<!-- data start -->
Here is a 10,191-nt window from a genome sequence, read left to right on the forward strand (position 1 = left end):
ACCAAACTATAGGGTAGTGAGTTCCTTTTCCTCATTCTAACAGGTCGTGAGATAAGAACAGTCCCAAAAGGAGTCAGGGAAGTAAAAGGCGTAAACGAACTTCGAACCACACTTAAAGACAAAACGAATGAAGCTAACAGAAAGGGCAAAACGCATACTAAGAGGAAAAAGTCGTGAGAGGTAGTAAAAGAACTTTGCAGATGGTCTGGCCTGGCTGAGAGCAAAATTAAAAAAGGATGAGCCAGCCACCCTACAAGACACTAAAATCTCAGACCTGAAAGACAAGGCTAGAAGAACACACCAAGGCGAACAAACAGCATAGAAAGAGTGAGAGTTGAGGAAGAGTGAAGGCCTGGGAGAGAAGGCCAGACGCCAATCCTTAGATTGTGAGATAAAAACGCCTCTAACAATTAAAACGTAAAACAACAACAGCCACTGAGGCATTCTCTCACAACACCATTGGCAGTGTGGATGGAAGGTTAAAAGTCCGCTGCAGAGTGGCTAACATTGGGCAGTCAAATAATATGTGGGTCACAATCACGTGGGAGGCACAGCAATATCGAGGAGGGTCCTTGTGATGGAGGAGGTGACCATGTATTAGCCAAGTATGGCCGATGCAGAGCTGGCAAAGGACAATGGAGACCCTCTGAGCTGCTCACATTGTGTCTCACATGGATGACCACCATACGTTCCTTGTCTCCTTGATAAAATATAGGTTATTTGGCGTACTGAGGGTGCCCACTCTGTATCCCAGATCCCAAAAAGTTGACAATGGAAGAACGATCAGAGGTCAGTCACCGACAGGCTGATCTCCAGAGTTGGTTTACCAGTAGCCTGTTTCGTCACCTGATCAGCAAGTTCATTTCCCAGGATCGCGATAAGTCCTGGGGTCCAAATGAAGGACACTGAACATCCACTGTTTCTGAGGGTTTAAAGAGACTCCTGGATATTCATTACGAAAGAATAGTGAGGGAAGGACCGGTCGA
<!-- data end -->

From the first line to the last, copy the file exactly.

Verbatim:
Here is a 10,191-nt window from a genome sequence, read left to right on the forward strand (position 1 = left end):
ACCAAACTATAGGGTAGTGAGTTCCTTTTCCTCATTCTAACAGGTCGTGAGATAAGAACAGTCCCAAAAGGAGTCAGGGAAGTAAAAGGCGTAAACGAACTTCGAACCACACTTAAAGACAAAACGAATGAAGCTAACAGAAAGGGCAAAACGCATACTAAGAGGAAAAAGTCGTGAGAGGTAGTAAAAGAACTTTGCAGATGGTCTGGCCTGGCTGAGAGCAAAATTAAAAAAGGATGAGCCAGCCACCCTACAAGACACTAAAATCTCAGACCTGAAAGACAAGGCTAGAAGAACACACCAAGGCGAACAAACAGCATAGAAAGAGTGAGAGTTGAGGAAGAGTGAAGGCCTGGGAGAGAAGGCCAGACGCCAATCCTTAGATTGTGAGATAAAAACGCCTCTAACAATTAAAACGTAAAACAACAACAGCCACTGAGGCATTCTCTCACAACACCATTGGCAGTGTGGATGGAAGGTTAAAAGTCCGCTGCAGAGTGGCTAACATTGGGCAGTCAAATAATATGTGGGTCACAATCACGTGGGAGGCACAGCAATATCGAGGAGGGTCCTTGTGATGGAGGAGGTGACCATGTATTAGCCAAGTATGGCCGATGCAGAGCTGGCAAAGGACAATGGAGACCCTCTGAGCTGCTCACATTGTGTCTCACATGGATGACCACCATACGTTCCTTGTCTCCTTGATAAAATATAGGTTATTTGGCGTACTGAGGGTGCCCACTCTGTATCCCAGATCCCAAAAAGTTGACAATGGAAGAACGATCAGAGGTCAGTCACCGACAGGCTGATCTCCAGAGTTGGTTTACCAGTAGCCTGTTTCGTCACCTGATCAGCAAGTTCATTTCCCAGGATCGCGATAAGTCCTGGGGTCCAAATGAAGGACACTGAACATCCACTGTTTCTGAGGGTTTAAAGAGACTCCTGGATATTCATTACGAAAGAATAGTGAGGGAAGGACCGGTCGA